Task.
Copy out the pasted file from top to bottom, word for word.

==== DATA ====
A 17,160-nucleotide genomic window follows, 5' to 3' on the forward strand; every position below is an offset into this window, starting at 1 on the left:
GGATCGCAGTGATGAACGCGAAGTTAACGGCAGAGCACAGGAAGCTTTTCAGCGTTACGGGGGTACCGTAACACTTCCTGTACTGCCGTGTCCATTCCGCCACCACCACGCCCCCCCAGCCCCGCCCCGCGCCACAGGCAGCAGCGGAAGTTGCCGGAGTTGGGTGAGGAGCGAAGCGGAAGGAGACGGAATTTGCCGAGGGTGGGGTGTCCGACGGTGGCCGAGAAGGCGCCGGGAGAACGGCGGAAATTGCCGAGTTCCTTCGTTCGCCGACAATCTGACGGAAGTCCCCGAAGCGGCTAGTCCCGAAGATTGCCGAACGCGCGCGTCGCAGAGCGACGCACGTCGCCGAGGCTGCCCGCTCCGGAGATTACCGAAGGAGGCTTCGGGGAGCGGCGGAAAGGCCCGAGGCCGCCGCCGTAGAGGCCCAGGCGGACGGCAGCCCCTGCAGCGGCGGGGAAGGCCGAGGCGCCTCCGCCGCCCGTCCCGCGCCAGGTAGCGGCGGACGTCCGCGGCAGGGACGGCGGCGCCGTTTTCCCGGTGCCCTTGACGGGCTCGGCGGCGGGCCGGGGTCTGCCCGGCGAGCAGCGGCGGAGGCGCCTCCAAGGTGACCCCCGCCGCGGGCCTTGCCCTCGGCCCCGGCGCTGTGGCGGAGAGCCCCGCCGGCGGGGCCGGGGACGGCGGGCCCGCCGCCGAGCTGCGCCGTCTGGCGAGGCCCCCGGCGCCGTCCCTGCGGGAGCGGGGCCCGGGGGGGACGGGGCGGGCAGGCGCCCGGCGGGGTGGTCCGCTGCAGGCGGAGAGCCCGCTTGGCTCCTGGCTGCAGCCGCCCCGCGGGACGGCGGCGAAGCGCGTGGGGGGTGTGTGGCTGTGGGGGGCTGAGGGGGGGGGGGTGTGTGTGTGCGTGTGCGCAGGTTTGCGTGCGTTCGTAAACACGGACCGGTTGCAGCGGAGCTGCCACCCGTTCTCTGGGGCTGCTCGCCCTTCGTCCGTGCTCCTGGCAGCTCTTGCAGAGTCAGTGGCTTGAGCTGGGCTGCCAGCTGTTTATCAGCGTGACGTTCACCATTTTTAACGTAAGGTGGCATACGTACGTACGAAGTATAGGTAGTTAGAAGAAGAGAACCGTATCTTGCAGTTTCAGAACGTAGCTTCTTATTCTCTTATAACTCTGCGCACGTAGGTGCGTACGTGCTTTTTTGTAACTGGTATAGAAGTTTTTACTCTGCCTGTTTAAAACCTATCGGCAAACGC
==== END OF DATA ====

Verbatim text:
A 17,160-nucleotide genomic window follows, 5' to 3' on the forward strand; every position below is an offset into this window, starting at 1 on the left:
GGATCGCAGTGATGAACGCGAAGTTAACGGCAGAGCACAGGAAGCTTTTCAGCGTTACGGGGGTACCGTAACACTTCCTGTACTGCCGTGTCCATTCCGCCACCACCACGCCCCCCCAGCCCCGCCCCGCGCCACAGGCAGCAGCGGAAGTTGCCGGAGTTGGGTGAGGAGCGAAGCGGAAGGAGACGGAATTTGCCGAGGGTGGGGTGTCCGACGGTGGCCGAGAAGGCGCCGGGAGAACGGCGGAAATTGCCGAGTTCCTTCGTTCGCCGACAATCTGACGGAAGTCCCCGAAGCGGCTAGTCCCGAAGATTGCCGAACGCGCGCGTCGCAGAGCGACGCACGTCGCCGAGGCTGCCCGCTCCGGAGATTACCGAAGGAGGCTTCGGGGAGCGGCGGAAAGGCCCGAGGCCGCCGCCGTAGAGGCCCAGGCGGACGGCAGCCCCTGCAGCGGCGGGGAAGGCCGAGGCGCCTCCGCCGCCCGTCCCGCGCCAGGTAGCGGCGGACGTCCGCGGCAGGGACGGCGGCGCCGTTTTCCCGGTGCCCTTGACGGGCTCGGCGGCGGGCCGGGGTCTGCCCGGCGAGCAGCGGCGGAGGCGCCTCCAAGGTGACCCCCGCCGCGGGCCTTGCCCTCGGCCCCGGCGCTGTGGCGGAGAGCCCCGCCGGCGGGGCCGGGGACGGCGGGCCCGCCGCCGAGCTGCGCCGTCTGGCGAGGCCCCCGGCGCCGTCCCTGCGGGAGCGGGGCCCGGGGGGGACGGGGCGGGCAGGCGCCCGGCGGGGTGGTCCGCTGCAGGCGGAGAGCCCGCTTGGCTCCTGGCTGCAGCCGCCCCGCGGGACGGCGGCGAAGCGCGTGGGGGGTGTGTGGCTGTGGGGGGCTGAGGGGGGGGGGGTGTGTGTGTGCGTGTGCGCAGGTTTGCGTGCGTTCGTAAACACGGACCGGTTGCAGCGGAGCTGCCACCCGTTCTCTGGGGCTGCTCGCCCTTCGTCCGTGCTCCTGGCAGCTCTTGCAGAGTCAGTGGCTTGAGCTGGGCTGCCAGCTGTTTATCAGCGTGACGTTCACCATTTTTAACGTAAGGTGGCATACGTACGTACGAAGTATAGGTAGTTAGAAGAAGAGAACCGTATCTTGCAGTTTCAGAACGTAGCTTCTTATTCTCTTATAACTCTGCGCACGTAGGTGCGTACGTGCTTTTTTGTAACTGGTATAGAAGTTTTTACTCTGCCTGTTTAAAACCTATCGGCAAACGC